You know how most of us imagine that the French, particularly the Parisians, really have it together? Well I’m here to tell you: they do. These people look great; these people sound great. Then, in stark contrast, there was me. On my recent trip to Paris to attend an interior design trade show, though I did my best to squeak by with even a shred of “together,” well, it wasn’t pretty.
The language of love:
I “studied” French in junior high school. Basically, I was all accent, no grit – meaning, because my teacher loved my guttural “r,” I thought I could get by on accent alone. Au contraire, mon frère. Jump forward a few decades and there I stood at the front desk in my posh hotel. As I chatted up the super chic young woman checking me in, I spied a tempting bowl full of bright green apples. Thinking I would rid the Parisian staring at me of the misnomer that Americans don’t have the courtesy to try to speak to them in French, I asked politely, and in my best French accent, if I could have an apple. My chic Parisian smiled, answering in English “You just asked me for a potato, but yes, you may have an apple.”
Getting Your Paris Chic On:
I was vehemently warned NOT to bring my own blow dryer to Paris, regaled with stories of burned hair and shorted out dryers due to faulty electric volt converters. “Use the hotel dryer,” everyone counseled. I complied. Thus, my problem quickly became this: How does a self-respecting American woman in Paris with combination wavy/curly hair straighten and style her hair using a hotel supplied blow dryer that blows air with the same gusto as a post-opp patient exhaling through a paper straw. Add to this mess Paris’ perpetually humid, breezy and drizzly weather and I finally gave up trying to make myself look even remotely normal. I let my half wavy, half curly hair go au natural, only now with a franco-climate induced frizz. As I roamed the Paris streets amidst the chic and coiffed Parisians, I looked like my hair had been carefully styled with a blender on the puree speed. Very humbling. Pass me a potato.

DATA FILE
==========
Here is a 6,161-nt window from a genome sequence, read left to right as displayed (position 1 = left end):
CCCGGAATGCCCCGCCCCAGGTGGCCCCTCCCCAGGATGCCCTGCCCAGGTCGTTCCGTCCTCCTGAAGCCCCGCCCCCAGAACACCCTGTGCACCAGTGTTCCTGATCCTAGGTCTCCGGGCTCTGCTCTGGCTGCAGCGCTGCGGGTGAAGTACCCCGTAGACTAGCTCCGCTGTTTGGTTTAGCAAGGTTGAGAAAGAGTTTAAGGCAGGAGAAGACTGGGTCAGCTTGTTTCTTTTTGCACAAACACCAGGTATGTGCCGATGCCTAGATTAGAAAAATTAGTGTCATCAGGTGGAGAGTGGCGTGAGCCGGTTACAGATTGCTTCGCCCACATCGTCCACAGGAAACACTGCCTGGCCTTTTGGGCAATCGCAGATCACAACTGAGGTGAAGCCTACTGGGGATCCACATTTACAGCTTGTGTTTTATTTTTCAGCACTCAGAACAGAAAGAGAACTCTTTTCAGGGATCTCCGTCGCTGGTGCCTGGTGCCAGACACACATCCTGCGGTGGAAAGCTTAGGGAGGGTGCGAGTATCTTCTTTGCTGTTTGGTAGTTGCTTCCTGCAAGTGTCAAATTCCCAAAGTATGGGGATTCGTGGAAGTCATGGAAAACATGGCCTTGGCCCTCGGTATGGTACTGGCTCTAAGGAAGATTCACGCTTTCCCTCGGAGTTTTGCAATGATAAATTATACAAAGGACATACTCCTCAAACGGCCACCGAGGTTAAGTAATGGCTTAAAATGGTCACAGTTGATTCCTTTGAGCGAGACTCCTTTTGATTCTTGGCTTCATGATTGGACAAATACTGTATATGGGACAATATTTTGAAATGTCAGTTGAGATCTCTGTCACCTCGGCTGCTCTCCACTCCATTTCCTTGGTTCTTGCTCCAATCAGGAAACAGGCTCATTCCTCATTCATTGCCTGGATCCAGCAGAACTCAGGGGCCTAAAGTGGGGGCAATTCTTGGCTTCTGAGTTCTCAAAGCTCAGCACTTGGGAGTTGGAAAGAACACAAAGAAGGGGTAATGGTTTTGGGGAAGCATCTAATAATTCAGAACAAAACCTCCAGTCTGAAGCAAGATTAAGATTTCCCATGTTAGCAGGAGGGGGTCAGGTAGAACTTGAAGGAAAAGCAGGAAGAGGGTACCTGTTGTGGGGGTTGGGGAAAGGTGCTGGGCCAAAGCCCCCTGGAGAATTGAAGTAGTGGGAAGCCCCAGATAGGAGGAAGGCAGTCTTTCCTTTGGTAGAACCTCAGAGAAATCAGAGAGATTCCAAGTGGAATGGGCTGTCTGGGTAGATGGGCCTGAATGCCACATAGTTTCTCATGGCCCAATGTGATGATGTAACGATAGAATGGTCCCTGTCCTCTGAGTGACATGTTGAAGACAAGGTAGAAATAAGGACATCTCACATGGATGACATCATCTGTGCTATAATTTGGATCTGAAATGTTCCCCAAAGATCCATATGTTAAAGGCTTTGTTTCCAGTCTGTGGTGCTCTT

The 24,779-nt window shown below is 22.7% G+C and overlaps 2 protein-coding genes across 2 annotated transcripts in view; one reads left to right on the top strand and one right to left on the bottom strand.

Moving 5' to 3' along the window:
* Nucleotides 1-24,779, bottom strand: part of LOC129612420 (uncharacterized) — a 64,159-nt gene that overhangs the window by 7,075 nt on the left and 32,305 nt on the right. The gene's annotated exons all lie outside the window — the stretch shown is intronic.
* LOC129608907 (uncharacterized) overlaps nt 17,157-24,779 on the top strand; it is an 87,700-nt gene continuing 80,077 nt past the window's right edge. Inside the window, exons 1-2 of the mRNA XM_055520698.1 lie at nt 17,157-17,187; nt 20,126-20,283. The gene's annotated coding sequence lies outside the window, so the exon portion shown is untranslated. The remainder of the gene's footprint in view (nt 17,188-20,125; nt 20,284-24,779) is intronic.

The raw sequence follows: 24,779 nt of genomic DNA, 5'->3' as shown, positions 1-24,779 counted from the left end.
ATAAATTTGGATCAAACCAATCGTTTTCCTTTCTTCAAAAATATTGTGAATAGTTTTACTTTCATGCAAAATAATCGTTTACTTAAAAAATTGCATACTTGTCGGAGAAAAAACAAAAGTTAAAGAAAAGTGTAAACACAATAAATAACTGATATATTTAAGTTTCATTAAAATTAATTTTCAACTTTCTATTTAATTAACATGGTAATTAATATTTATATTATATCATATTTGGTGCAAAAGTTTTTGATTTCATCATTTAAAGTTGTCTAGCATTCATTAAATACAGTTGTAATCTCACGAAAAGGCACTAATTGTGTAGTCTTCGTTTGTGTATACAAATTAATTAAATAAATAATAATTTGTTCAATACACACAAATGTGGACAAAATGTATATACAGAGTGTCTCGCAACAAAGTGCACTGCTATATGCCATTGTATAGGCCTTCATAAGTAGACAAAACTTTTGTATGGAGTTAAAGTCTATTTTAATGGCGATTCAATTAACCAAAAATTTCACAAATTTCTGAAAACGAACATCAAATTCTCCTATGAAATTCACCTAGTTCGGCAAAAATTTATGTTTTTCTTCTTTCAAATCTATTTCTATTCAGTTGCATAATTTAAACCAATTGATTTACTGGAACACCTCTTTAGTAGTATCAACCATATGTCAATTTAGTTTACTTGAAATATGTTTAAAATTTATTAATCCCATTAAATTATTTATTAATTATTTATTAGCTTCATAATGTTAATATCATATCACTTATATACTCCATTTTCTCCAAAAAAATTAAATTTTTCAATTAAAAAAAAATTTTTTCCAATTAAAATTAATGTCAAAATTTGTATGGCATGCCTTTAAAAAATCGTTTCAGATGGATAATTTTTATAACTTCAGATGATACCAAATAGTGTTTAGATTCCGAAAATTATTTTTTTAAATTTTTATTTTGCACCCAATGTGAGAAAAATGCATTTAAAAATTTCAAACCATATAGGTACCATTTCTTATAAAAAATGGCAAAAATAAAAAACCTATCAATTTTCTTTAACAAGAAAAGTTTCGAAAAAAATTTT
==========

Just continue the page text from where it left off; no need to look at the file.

Hey buddy, that’s me you’re poking:
Have you read the book French Women Don’t Get Fat? I did. For me, it was like a trip to Mars, a glimpse at how the other half lives, that iron-willed half that doesn’t really eat. Looking around Paris, I saw this other half. They looked good. I tell you this first so you understand the mortifying undercurrent of my story which is this: SO, I’m in the Louvre museum, sort of lost. My travel companion, key staffer, and yes, college friend Alison began innocently chatting up this very talkative museum guard. Before you know it, he’s inching closer and whispering to me in hushed tones about his great skill behind closed doors. Suddenly his arm is around me. (Um…Alison…can you ixnay with the talking-ay and let’s keep moving please?). Next I see unaware Alison backing away, happily chirping “Let me take your picture with Donna.” My Frenchmen’s grip tightened and I realized that my garcon was clearly used to those Non-Fat French Girls from the book. Why? Because in this photo with his arm around me, I know you think I’m smiling.
No, I’m flinching because Louvre-Man had just found my…back fat, thank you very much. Worse, he starts poking it like he’s sending out Morse code! What you actually see in that photo is my mortified tense smile the very nano-second before I blurted out, “Hey buddy, stop poking my back-fat.” “I like eeet,” he purred… “More of you to luuuuve.” Wriggling free of his grasp I stammered, “Yes, well, I’ll be sure to share that with my husband. Enjoy man-handling the other tourists… Alison get me to the Mona Lisa.”
I love Paris. I do. However before my next trip, note to self: Pack a hat, speak as little French as possible, and…figure out how to suck in the back-fat.
Vive La Potato.